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Money Mistakes to Avoid in a Recession

6 minute read

By Rhiannon Ball

With concerns about a potential recession on the horizon, many people are worried about their finances and financial future. Economists are warning of a recession in 2023 that could hit the United States and Canada hard, so it’s important to be prepared and have an idea of how you and your household are going to handle the financial challenges if it happens.

What Happens During a Recession

A recession is defined as, at minimum, two back-to-back quarters of economic decline and is officially declared in the U.S. by the National Bureau of Economic Research (NBER). During a recession, the economy struggles, companies lay off workers and wages stagnate or are reduced. Unfortunately, during this time, people may struggle to pay their bills, keep their home and have less (or no) money to spend on luxuries like vacations, dining out and entertainment.


What Not To Do (And What To Do Instead)

While a recession may sound scary, there are ways you can attempt to mitigate the effects of a recession on you and your family. Here are ten common money mistakes that you should avoid during a recession and what to do instead.

Don’t Sell Your Stocks or Other Investments

If you’ve invested in the stock market, it can be scary and discouraging to see those investments drop during an economic downturn. However, in most cases, selling when stock prices are low is a bad decision. If you were originally planning on playing the long game with your investments, stick it out. The market is cyclical and you will likely fare better if you hold onto your stock and wait for better times to sell.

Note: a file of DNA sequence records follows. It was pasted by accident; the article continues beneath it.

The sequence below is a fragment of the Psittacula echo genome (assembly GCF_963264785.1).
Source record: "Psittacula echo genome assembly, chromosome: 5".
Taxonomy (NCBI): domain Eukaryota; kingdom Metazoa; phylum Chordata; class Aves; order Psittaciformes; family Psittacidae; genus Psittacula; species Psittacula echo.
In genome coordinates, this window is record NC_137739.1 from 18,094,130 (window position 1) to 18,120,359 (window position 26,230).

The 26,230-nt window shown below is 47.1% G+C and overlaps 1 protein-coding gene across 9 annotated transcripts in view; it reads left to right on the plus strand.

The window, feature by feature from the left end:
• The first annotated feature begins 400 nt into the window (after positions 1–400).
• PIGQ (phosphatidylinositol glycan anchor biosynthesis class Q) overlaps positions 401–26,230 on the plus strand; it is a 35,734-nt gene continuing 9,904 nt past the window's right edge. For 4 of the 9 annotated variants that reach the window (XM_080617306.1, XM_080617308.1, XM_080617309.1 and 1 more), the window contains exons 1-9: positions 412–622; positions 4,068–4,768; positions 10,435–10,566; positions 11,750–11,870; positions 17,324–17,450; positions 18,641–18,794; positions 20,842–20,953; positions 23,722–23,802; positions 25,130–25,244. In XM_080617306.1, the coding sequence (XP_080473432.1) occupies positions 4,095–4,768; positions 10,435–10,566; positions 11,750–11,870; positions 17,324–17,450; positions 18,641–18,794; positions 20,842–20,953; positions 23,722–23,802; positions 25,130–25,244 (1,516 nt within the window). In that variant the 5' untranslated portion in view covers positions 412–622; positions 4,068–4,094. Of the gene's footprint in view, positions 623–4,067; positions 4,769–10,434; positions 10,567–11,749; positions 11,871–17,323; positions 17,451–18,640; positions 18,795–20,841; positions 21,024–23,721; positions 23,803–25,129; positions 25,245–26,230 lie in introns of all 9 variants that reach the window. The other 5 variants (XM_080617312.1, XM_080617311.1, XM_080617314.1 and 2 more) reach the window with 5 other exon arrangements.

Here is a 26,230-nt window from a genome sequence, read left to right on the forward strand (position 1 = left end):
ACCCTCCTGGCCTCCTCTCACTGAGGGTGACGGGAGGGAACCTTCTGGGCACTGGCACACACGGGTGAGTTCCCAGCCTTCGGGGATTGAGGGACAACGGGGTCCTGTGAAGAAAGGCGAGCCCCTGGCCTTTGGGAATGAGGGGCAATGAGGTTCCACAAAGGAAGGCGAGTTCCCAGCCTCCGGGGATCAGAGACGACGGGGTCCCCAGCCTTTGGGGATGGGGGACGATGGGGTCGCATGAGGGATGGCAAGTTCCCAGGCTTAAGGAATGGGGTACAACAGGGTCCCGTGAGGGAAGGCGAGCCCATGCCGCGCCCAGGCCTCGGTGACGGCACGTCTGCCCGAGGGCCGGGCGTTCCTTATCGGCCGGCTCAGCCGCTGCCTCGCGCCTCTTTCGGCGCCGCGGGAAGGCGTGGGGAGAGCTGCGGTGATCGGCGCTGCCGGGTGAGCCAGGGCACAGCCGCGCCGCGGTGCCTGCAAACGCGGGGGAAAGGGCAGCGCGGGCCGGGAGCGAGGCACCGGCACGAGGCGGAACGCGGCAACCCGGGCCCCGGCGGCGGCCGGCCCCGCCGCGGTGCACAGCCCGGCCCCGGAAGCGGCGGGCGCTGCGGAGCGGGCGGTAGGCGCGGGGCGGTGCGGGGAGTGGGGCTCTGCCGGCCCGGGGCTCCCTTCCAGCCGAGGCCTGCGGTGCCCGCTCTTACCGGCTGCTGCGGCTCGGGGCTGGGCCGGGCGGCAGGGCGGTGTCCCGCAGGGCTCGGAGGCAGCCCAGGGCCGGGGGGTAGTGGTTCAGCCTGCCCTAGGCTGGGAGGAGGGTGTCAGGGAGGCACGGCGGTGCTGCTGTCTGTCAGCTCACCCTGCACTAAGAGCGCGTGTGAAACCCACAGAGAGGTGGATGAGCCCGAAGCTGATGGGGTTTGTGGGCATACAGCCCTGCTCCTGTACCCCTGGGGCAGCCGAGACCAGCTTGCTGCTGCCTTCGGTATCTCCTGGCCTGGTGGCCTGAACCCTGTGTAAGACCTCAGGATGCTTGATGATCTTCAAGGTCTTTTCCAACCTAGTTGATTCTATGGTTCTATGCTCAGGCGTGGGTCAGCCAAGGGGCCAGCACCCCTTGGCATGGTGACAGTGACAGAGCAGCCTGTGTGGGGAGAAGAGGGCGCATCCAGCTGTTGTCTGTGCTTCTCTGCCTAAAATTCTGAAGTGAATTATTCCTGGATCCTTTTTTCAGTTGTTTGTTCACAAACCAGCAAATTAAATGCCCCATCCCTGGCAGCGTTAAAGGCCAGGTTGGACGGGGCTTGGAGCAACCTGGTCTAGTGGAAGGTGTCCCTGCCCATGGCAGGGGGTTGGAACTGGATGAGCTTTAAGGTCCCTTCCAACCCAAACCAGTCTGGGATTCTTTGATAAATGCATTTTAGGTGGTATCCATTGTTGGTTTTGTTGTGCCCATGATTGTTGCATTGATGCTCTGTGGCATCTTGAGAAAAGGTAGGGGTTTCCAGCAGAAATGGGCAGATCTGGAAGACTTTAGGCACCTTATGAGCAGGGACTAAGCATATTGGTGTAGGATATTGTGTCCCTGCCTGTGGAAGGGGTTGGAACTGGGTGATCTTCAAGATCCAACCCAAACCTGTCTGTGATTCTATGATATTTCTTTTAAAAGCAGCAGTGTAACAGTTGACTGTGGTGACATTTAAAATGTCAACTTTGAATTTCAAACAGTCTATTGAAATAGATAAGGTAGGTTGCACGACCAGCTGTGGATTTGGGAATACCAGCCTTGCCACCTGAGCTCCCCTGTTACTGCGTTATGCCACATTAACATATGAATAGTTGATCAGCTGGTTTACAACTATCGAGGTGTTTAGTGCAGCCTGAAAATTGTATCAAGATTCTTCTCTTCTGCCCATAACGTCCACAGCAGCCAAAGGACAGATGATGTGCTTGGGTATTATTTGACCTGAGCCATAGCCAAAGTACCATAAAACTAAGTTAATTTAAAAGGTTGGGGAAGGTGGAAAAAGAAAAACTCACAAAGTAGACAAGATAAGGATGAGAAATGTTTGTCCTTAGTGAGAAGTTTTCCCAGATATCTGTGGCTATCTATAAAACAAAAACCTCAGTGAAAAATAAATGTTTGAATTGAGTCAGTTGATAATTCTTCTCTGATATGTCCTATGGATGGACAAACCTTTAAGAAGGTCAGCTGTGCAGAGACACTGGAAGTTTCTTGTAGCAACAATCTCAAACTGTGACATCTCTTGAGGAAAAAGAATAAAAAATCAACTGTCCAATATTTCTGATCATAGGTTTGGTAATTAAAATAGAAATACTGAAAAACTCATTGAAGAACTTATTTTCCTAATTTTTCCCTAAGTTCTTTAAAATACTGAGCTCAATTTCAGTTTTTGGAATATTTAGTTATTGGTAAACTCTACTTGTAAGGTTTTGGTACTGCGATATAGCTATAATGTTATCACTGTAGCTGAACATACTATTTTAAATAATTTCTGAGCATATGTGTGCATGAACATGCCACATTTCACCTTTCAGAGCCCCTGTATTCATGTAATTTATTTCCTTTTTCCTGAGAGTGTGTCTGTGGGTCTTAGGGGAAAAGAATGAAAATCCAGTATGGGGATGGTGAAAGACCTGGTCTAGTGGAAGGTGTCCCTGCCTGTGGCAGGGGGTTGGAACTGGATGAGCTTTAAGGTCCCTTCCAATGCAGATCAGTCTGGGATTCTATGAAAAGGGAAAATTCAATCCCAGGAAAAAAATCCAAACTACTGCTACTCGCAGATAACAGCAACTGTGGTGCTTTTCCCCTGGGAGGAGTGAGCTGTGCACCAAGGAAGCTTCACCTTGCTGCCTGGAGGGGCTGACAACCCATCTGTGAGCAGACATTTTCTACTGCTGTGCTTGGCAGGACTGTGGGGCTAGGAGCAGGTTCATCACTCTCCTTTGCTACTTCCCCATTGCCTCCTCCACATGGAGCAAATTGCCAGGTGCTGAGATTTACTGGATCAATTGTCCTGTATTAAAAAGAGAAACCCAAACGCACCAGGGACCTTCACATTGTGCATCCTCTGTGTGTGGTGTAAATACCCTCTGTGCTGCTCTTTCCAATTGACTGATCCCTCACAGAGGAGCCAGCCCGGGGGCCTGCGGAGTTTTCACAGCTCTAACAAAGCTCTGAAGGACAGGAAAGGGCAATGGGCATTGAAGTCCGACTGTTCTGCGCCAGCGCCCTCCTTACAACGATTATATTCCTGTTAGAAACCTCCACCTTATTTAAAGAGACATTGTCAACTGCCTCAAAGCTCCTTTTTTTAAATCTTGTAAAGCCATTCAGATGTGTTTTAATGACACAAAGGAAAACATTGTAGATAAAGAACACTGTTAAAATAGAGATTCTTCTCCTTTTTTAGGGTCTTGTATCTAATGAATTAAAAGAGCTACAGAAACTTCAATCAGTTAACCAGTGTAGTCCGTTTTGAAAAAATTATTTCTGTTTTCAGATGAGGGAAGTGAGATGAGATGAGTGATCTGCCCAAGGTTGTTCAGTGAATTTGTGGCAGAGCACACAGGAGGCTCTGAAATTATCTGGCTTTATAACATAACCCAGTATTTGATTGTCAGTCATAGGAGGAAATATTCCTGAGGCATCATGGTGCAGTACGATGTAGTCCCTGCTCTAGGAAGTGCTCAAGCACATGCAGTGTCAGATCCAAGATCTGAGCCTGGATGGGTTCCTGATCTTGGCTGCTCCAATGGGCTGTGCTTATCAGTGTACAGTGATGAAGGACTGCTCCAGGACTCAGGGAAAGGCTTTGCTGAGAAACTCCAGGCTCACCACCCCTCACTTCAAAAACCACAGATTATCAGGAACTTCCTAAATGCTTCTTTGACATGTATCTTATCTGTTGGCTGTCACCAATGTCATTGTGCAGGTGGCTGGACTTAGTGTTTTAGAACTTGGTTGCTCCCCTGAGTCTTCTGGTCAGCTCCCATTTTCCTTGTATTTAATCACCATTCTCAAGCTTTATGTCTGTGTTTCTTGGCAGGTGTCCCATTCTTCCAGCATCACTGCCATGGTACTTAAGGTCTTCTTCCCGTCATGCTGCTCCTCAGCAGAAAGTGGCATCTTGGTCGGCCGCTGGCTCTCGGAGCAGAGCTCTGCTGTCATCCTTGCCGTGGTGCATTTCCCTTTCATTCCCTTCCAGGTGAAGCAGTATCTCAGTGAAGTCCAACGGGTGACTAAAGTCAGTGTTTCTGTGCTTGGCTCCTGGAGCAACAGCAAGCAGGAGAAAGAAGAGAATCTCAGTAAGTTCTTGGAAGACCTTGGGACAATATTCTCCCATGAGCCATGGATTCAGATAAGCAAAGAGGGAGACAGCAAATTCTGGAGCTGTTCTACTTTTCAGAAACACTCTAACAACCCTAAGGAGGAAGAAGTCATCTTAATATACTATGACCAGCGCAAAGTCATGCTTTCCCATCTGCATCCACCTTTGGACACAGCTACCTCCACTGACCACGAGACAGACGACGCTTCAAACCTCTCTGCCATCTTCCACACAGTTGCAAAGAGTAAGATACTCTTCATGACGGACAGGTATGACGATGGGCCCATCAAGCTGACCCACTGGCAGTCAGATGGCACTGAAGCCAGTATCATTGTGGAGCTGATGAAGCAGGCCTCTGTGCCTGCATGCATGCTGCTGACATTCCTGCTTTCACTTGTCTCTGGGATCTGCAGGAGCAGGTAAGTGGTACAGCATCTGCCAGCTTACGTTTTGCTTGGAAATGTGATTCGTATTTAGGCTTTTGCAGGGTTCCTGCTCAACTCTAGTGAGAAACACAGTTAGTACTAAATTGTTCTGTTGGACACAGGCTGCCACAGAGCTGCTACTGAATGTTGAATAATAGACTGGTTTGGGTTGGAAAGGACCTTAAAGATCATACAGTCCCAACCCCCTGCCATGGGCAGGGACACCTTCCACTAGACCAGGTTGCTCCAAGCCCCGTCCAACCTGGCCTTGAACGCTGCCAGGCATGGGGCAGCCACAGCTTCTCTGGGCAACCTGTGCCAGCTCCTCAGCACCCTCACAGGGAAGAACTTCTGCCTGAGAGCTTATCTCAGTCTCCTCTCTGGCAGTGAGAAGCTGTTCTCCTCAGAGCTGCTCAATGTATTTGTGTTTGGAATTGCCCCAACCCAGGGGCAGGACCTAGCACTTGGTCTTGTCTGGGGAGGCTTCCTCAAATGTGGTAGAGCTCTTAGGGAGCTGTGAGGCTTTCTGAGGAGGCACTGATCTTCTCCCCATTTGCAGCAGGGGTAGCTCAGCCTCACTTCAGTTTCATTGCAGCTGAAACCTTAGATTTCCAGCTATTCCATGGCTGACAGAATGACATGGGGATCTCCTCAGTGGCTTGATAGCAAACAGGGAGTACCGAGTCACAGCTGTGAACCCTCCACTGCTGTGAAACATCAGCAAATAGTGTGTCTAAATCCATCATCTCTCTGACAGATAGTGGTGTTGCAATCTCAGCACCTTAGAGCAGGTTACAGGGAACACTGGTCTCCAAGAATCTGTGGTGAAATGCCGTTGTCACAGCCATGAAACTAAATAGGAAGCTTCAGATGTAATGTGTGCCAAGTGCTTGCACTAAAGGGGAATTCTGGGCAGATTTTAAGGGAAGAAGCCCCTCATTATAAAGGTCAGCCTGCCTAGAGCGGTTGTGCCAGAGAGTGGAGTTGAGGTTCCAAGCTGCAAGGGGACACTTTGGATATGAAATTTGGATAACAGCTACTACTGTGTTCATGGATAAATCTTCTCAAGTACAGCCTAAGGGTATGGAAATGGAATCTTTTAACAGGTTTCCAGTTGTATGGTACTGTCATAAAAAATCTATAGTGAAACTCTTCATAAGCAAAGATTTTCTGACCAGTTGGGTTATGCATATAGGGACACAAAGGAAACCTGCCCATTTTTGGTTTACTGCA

Don’t Sell Your House (Unless You Absolutely Have To)

If you are hit hard during a recession and absolutely can’t afford to pay your mortgage, you may have no other choice but to list your house. But recessions tend to result in fewer buyers and a drop in house prices, so it’s better to hold onto your home and think about moving at a later date.

If you can’t avoid selling your house due to family, financial or job circumstances, consider whether you can afford to buy a new house – albeit perhaps a downgrade in size or type of residence – at the same time. This may help mitigate your losses, as at least you’ll be able to purchase at a lower price.


Not Paying Off Your Debt

Many people have student loans, a car to pay off, or credit card debt that require biweekly or monthly payments. If you experience job loss or think that it’s on the horizon, you may feel you shouldn’t continue to pay these off. But as much as possible, it’s important to continue making payments in some form or another. Not only will this ensure that you’ll still have somewhere to live and something to drive, it’ll help protect your credit score.

Depending on what your cash flow and savings are like, you might need to prioritize your debt and pay your most important monthly bills (like a vehicle loan, for example) first. If you are laid off, contact your lenders and discuss their hardship concession options. This will show them good faith in trying to pay your loans and they may be willing to look at smaller payments stretched over a longer time.


Making a Large Purchase or Assuming New Debt

Even if a recession isn’t squeezing your wallet, it’s not recommended that you assume new debt or make any large purchases if you don’t absolutely have to. In general, most debt is best avoided (except for “good” debt like a mortgage, or student and small business loans). However, this becomes even more important when a recession is looming or has already started.

Taking on debt that requires a monthly payment is best avoided in case you lose your main source of income later on. That way, if you experience job loss, you’re not stuck with that extra budget item. Debt and any payments you miss or loans you default on have a significant impact on your credit score, which will affect future interest rates and loan and product qualification.